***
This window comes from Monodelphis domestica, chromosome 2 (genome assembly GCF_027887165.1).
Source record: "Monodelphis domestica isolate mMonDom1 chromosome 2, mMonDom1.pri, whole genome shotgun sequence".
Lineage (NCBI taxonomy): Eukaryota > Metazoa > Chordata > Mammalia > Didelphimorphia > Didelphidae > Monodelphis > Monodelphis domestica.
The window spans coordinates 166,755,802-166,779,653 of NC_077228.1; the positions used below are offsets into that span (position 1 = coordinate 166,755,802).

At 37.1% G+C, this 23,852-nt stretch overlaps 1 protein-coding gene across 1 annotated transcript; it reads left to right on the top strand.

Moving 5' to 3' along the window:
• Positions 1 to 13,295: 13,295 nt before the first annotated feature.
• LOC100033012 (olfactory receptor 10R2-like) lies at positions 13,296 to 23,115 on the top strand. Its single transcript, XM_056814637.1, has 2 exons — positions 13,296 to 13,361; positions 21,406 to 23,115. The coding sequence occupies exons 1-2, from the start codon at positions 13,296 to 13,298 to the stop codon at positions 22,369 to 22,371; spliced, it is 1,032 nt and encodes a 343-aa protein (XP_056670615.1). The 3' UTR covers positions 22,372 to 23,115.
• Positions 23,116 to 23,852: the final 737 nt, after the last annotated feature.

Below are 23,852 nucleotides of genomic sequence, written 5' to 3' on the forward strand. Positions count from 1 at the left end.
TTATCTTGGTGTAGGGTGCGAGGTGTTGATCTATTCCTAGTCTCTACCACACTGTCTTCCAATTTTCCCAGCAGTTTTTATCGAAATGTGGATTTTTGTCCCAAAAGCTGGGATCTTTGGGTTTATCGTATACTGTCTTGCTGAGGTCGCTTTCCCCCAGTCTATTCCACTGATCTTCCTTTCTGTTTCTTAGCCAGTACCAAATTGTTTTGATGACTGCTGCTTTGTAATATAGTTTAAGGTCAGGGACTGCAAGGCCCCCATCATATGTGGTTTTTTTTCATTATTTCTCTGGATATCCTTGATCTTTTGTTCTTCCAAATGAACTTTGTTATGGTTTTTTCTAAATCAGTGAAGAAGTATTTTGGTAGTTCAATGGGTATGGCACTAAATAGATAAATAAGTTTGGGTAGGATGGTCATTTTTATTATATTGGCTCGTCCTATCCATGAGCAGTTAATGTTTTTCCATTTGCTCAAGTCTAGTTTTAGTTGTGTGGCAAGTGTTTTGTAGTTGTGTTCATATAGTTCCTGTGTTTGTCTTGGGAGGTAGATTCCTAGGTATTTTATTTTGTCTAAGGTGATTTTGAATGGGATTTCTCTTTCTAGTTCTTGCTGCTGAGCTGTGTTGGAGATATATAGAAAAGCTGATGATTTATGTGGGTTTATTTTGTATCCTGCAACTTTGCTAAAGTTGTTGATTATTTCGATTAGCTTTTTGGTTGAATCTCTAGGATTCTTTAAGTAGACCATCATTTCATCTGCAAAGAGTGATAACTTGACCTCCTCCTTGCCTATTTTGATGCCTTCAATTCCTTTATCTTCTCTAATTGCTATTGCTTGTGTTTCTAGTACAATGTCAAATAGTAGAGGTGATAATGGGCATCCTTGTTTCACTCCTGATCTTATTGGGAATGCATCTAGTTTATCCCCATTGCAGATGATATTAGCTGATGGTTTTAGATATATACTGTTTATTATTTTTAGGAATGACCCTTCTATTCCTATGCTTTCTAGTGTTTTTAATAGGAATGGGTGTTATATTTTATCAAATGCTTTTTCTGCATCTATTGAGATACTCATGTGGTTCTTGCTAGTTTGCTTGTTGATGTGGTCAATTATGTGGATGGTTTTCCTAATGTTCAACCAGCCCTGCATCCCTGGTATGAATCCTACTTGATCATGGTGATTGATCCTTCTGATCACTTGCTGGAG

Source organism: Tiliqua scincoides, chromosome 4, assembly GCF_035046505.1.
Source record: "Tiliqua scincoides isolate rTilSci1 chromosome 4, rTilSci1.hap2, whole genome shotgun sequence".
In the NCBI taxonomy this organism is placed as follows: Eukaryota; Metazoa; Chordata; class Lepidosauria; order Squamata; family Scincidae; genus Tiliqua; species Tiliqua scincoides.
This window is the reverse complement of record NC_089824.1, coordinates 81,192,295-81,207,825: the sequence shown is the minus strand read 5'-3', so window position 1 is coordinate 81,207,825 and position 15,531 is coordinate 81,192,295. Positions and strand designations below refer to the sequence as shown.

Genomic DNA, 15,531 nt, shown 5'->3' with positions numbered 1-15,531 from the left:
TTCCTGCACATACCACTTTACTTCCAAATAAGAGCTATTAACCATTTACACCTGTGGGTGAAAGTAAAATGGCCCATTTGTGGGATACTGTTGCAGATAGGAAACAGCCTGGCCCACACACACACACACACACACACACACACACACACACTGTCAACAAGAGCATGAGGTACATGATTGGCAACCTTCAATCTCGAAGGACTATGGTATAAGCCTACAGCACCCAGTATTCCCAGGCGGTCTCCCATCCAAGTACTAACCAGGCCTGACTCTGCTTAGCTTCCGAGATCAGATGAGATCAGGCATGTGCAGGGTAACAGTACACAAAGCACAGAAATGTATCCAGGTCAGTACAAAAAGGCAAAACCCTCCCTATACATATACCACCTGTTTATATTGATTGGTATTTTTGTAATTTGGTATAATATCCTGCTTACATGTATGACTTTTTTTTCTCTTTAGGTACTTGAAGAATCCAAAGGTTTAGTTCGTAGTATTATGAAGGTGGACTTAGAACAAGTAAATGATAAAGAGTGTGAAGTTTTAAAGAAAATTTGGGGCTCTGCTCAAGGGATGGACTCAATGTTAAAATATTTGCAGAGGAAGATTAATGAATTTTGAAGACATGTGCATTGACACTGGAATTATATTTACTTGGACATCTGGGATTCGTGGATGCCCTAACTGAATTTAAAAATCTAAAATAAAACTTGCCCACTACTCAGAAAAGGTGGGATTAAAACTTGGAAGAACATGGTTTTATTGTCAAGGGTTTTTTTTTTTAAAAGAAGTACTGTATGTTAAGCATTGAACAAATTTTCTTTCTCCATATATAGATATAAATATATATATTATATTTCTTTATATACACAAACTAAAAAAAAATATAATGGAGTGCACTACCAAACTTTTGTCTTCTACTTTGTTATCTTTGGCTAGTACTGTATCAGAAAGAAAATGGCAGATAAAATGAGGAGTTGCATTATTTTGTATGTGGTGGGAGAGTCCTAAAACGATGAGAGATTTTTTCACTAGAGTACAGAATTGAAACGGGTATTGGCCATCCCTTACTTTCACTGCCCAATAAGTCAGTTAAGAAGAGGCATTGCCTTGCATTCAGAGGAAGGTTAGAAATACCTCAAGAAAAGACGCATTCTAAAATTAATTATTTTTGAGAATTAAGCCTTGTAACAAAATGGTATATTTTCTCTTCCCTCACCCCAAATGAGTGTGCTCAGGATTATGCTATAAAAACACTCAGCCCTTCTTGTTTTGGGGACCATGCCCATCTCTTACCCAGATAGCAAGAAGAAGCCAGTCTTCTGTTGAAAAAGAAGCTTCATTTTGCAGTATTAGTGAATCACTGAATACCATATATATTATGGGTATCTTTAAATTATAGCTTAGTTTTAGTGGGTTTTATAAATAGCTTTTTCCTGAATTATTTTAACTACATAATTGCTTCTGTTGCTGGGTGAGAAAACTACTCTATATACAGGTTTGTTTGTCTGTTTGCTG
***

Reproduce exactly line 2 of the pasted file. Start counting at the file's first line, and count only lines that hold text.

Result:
Source record: "Monodelphis domestica isolate mMonDom1 chromosome 2, mMonDom1.pri, whole genome shotgun sequence".